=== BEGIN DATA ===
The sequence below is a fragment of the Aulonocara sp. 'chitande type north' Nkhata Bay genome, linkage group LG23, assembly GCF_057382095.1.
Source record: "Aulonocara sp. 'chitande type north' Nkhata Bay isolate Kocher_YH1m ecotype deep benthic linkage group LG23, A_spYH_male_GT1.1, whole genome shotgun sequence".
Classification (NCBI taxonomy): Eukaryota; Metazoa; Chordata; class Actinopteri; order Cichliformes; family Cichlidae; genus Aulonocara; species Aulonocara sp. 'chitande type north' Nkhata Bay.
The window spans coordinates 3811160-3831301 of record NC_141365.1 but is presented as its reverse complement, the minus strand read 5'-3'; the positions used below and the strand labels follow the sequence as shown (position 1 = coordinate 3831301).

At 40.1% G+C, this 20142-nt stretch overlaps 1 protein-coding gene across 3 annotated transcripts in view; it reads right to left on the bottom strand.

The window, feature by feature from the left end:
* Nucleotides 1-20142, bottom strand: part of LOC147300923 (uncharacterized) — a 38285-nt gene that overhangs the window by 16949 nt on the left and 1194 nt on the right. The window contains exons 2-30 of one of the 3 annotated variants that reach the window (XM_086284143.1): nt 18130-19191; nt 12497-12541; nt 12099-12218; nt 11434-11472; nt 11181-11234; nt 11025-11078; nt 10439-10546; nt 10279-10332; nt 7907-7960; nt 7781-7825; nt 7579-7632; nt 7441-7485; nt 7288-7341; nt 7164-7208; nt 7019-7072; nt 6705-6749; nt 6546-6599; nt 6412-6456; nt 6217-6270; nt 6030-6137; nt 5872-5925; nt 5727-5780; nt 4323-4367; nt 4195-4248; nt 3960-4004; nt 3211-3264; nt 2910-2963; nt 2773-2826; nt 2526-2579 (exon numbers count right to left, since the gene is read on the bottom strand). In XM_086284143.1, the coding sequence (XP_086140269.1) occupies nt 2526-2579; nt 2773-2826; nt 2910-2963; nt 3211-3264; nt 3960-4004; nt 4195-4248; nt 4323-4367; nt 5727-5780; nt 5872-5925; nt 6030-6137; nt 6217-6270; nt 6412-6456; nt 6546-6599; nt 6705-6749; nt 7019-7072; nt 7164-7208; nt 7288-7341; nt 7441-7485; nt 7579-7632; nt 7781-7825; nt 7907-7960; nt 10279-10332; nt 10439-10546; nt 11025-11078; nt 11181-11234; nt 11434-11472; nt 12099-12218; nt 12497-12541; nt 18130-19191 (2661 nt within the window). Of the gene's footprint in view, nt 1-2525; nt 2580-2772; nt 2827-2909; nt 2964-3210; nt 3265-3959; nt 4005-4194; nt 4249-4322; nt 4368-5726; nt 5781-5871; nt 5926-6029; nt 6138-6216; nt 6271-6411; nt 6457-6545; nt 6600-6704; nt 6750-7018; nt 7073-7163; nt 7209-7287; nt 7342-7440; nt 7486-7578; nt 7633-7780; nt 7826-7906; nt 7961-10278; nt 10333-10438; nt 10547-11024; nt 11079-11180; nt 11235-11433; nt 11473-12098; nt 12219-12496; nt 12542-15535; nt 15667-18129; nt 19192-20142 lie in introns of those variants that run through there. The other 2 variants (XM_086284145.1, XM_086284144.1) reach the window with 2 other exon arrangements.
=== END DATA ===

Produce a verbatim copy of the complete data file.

The sequence below is a fragment of the Aulonocara sp. 'chitande type north' Nkhata Bay genome, linkage group LG23, assembly GCF_057382095.1.
Source record: "Aulonocara sp. 'chitande type north' Nkhata Bay isolate Kocher_YH1m ecotype deep benthic linkage group LG23, A_spYH_male_GT1.1, whole genome shotgun sequence".
Classification (NCBI taxonomy): Eukaryota; Metazoa; Chordata; class Actinopteri; order Cichliformes; family Cichlidae; genus Aulonocara; species Aulonocara sp. 'chitande type north' Nkhata Bay.
The window spans coordinates 3811160-3831301 of record NC_141365.1 but is presented as its reverse complement, the minus strand read 5'-3'; the positions used below and the strand labels follow the sequence as shown (position 1 = coordinate 3831301).

At 40.1% G+C, this 20142-nt stretch overlaps 1 protein-coding gene across 3 annotated transcripts in view; it reads right to left on the bottom strand.

The window, feature by feature from the left end:
* Nucleotides 1-20142, bottom strand: part of LOC147300923 (uncharacterized) — a 38285-nt gene that overhangs the window by 16949 nt on the left and 1194 nt on the right. The window contains exons 2-30 of one of the 3 annotated variants that reach the window (XM_086284143.1): nt 18130-19191; nt 12497-12541; nt 12099-12218; nt 11434-11472; nt 11181-11234; nt 11025-11078; nt 10439-10546; nt 10279-10332; nt 7907-7960; nt 7781-7825; nt 7579-7632; nt 7441-7485; nt 7288-7341; nt 7164-7208; nt 7019-7072; nt 6705-6749; nt 6546-6599; nt 6412-6456; nt 6217-6270; nt 6030-6137; nt 5872-5925; nt 5727-5780; nt 4323-4367; nt 4195-4248; nt 3960-4004; nt 3211-3264; nt 2910-2963; nt 2773-2826; nt 2526-2579 (exon numbers count right to left, since the gene is read on the bottom strand). In XM_086284143.1, the coding sequence (XP_086140269.1) occupies nt 2526-2579; nt 2773-2826; nt 2910-2963; nt 3211-3264; nt 3960-4004; nt 4195-4248; nt 4323-4367; nt 5727-5780; nt 5872-5925; nt 6030-6137; nt 6217-6270; nt 6412-6456; nt 6546-6599; nt 6705-6749; nt 7019-7072; nt 7164-7208; nt 7288-7341; nt 7441-7485; nt 7579-7632; nt 7781-7825; nt 7907-7960; nt 10279-10332; nt 10439-10546; nt 11025-11078; nt 11181-11234; nt 11434-11472; nt 12099-12218; nt 12497-12541; nt 18130-19191 (2661 nt within the window). Of the gene's footprint in view, nt 1-2525; nt 2580-2772; nt 2827-2909; nt 2964-3210; nt 3265-3959; nt 4005-4194; nt 4249-4322; nt 4368-5726; nt 5781-5871; nt 5926-6029; nt 6138-6216; nt 6271-6411; nt 6457-6545; nt 6600-6704; nt 6750-7018; nt 7073-7163; nt 7209-7287; nt 7342-7440; nt 7486-7578; nt 7633-7780; nt 7826-7906; nt 7961-10278; nt 10333-10438; nt 10547-11024; nt 11079-11180; nt 11235-11433; nt 11473-12098; nt 12219-12496; nt 12542-15535; nt 15667-18129; nt 19192-20142 lie in introns of those variants that run through there. The other 2 variants (XM_086284145.1, XM_086284144.1) reach the window with 2 other exon arrangements.